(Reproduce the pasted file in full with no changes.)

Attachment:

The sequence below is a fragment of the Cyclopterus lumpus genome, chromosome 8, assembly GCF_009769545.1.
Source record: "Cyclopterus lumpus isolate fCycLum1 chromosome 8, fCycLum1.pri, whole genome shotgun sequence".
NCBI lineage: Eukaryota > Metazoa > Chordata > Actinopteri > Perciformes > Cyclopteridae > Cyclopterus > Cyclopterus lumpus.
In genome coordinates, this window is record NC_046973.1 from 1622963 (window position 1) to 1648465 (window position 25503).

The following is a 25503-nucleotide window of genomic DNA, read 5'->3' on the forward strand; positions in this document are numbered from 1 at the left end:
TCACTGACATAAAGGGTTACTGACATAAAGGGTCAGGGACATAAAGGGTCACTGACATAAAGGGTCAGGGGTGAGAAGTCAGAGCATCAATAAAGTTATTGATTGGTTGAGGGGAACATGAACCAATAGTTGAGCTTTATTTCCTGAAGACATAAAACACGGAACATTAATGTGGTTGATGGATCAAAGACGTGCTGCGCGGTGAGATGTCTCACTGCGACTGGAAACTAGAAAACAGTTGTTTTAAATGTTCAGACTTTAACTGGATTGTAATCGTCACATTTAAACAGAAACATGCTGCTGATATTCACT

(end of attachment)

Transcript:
The sequence below is a fragment of the Cyclopterus lumpus genome, chromosome 8, assembly GCF_009769545.1.
Source record: "Cyclopterus lumpus isolate fCycLum1 chromosome 8, fCycLum1.pri, whole genome shotgun sequence".
NCBI lineage: Eukaryota > Metazoa > Chordata > Actinopteri > Perciformes > Cyclopteridae > Cyclopterus > Cyclopterus lumpus.
In genome coordinates, this window is record NC_046973.1 from 1622963 (window position 1) to 1648465 (window position 25503).

The following is a 25503-nucleotide window of genomic DNA, read 5'->3' on the forward strand; positions in this document are numbered from 1 at the left end:
TCACTGACATAAAGGGTTACTGACATAAAGGGTCAGGGACATAAAGGGTCACTGACATAAAGGGTCAGGGGTGAGAAGTCAGAGCATCAATAAAGTTATTGATTGGTTGAGGGGAACATGAACCAATAGTTGAGCTTTATTTCCTGAAGACATAAAACACGGAACATTAATGTGGTTGATGGATCAAAGACGTGCTGCGCGGTGAGATGTCTCACTGCGACTGGAAACTAGAAAACAGTTGTTTTAAATGTTCAGACTTTAACTGGATTGTAATCGTCACATTTAAACAGAAACATGCTGCTGATATTCACT